Image Till last year, auto components were the fastest growing segment of the manufacturing universe. But the slowdown and the liquidity crisis have taken the sheen off auto components, with the focus now shifting to another segment: contract research and manufacturing services, popularly known as Crams.

Most Indian pharmaceutical and life sciences companies have entered this sector which typically implies outsourcing of manufacturing by global pharma majors to Indian companies, and is expected to become a $2.46 billion industry by 2010, from its current size of $869 million, according to a KPMG-CII study.

Swati Piramal, vice-chairperson of Piramal Lifesciences, the R&D arm of Piramal Healthcare, says Crams would account for 30-35% of Piramal Healthcare’s revenue in the next fiscal year. “Large pharma companies create value from R&D and marketing and not manufacturing. Manufacturing is not core to them, and considering that historically the sector has been conservative in outsourcing, the sector will have good growth in the medium to long term,” says Ms Piramal.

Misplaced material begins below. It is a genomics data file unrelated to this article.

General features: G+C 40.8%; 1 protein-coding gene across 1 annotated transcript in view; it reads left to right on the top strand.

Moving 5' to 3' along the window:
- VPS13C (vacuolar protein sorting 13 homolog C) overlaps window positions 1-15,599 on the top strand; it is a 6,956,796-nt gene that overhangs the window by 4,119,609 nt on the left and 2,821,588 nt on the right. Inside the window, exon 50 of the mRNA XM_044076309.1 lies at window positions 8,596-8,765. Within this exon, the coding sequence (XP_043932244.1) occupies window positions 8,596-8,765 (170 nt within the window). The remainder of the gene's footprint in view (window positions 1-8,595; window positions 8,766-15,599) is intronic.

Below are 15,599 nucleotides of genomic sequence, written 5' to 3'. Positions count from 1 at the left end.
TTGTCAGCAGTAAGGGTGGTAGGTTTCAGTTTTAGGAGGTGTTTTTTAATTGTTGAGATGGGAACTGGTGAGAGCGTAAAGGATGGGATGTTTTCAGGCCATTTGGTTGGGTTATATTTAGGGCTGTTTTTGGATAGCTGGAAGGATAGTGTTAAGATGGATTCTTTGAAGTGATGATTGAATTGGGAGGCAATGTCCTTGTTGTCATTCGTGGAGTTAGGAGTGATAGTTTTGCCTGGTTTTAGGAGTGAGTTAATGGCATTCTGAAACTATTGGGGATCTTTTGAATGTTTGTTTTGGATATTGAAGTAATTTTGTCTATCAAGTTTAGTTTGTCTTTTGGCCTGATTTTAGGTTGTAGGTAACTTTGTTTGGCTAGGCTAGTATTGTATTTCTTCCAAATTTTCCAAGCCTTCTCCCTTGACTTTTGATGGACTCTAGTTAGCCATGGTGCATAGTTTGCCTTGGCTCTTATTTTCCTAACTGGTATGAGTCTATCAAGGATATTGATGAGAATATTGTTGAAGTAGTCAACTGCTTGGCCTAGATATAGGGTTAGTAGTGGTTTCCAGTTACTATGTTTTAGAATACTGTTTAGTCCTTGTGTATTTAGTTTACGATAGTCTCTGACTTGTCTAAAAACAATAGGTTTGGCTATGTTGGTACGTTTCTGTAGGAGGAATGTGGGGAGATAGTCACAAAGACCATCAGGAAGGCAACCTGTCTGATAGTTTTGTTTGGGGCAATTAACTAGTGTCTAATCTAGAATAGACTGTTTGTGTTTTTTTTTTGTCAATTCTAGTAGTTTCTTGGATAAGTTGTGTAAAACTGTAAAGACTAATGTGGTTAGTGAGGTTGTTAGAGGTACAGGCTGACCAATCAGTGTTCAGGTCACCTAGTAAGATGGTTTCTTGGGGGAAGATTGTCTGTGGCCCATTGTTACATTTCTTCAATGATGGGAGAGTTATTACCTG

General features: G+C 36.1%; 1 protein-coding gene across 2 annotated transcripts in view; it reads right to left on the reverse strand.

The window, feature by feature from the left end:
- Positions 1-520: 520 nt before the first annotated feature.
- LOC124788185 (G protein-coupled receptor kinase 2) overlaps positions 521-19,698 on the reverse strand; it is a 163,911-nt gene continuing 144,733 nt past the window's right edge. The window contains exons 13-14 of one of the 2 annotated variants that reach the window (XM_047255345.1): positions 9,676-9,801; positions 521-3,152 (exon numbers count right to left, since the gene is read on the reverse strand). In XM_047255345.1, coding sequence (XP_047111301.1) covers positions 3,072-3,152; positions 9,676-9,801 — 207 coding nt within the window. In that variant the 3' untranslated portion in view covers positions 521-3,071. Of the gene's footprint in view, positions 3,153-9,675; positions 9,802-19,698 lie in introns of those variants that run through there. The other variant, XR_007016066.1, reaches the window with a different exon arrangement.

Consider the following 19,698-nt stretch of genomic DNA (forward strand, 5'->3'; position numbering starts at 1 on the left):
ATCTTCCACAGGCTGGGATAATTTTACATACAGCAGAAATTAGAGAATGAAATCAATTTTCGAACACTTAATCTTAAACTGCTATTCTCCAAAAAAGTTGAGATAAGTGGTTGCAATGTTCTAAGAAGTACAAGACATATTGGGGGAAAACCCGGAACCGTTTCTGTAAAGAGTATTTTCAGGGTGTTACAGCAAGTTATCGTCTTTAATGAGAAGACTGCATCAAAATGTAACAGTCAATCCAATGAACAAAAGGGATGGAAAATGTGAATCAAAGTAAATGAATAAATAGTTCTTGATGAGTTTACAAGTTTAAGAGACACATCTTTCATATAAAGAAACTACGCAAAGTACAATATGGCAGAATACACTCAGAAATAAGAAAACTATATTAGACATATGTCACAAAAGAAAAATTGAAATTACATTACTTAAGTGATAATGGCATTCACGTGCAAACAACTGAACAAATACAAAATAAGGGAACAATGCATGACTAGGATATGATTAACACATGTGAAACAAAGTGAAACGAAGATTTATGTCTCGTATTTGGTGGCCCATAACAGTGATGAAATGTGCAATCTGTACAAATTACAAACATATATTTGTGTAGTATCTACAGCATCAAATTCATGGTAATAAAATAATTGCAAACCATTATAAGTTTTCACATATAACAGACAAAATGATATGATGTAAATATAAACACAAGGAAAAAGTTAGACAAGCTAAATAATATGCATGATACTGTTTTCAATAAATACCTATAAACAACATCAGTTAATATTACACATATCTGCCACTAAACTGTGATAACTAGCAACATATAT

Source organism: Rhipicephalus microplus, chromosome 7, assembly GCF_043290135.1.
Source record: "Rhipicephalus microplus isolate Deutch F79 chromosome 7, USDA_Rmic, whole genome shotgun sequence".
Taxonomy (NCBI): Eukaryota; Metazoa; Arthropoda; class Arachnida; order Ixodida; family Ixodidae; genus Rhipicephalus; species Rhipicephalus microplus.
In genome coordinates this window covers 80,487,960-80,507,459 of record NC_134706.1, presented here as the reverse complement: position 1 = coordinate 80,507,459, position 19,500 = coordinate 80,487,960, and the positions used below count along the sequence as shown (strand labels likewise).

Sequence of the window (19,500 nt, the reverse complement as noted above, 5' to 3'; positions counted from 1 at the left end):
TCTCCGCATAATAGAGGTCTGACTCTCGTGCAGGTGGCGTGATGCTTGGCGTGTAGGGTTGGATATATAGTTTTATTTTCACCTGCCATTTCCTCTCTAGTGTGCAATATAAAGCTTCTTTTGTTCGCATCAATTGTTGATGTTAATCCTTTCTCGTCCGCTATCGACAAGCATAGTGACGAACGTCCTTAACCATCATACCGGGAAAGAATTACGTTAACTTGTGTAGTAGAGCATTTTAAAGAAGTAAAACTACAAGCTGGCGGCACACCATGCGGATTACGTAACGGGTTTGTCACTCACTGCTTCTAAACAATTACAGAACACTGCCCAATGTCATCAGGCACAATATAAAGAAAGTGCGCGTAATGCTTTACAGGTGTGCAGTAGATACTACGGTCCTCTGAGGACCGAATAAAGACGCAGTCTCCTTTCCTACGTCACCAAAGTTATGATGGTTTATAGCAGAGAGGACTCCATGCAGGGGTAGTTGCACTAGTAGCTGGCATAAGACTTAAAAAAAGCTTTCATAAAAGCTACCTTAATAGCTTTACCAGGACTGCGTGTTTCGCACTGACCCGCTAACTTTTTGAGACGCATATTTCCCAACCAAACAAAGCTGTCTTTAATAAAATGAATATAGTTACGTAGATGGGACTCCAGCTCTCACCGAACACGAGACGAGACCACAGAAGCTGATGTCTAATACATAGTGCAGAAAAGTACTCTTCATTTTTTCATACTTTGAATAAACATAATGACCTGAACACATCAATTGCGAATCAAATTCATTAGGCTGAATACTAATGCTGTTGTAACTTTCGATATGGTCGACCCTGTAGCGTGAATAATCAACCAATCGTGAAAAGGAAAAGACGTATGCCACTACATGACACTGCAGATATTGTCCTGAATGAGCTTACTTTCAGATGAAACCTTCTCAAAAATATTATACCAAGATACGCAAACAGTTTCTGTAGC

Within the US, approximately 33% of the $40-45 billion that is spent annually on R&D has been outsourced, and is projected to increase to 41% or to $24 billion this year, a recent Yes Bank report said. “Over the next 20 years the Crams market will go on increasing year-on-year,” said Janmejay Vyas, founder & MD of Dishman Pharma. Mr Vyas’s study for industry association CII, also finds India ahead of China in the manufacturing, both in terms of the number of US FDA-approved plants, as well as the number of drug master file filings.

The global Crams sector is projected to touch $64 billion by 2010, with India, already a leading manufacturer of active pharmaceutical ingredients (API) and intermediates. Indian companies can aim for a larger chunk of the market, prompting countries like China to join the bandwagon, say persons familiar with the trend.

J M Khanna, executive director at Jubilant Organosys, a firm that is also into Crams, recently said that although China is currently lagging behind India, “it (China) is working hard and can supersede India. We may face tough competition from China in the next 10 years.” Lupin, another major player, also sees growth in the Crams space.

The company’s Crams business, Novodigm, exports over 90% of its products to global pharmaceuticals and speciality chemical companies in European Union, North America and Japan. This core focus on custom synthesis and process research capabilities has helped Lupin double its sales in the past nine months.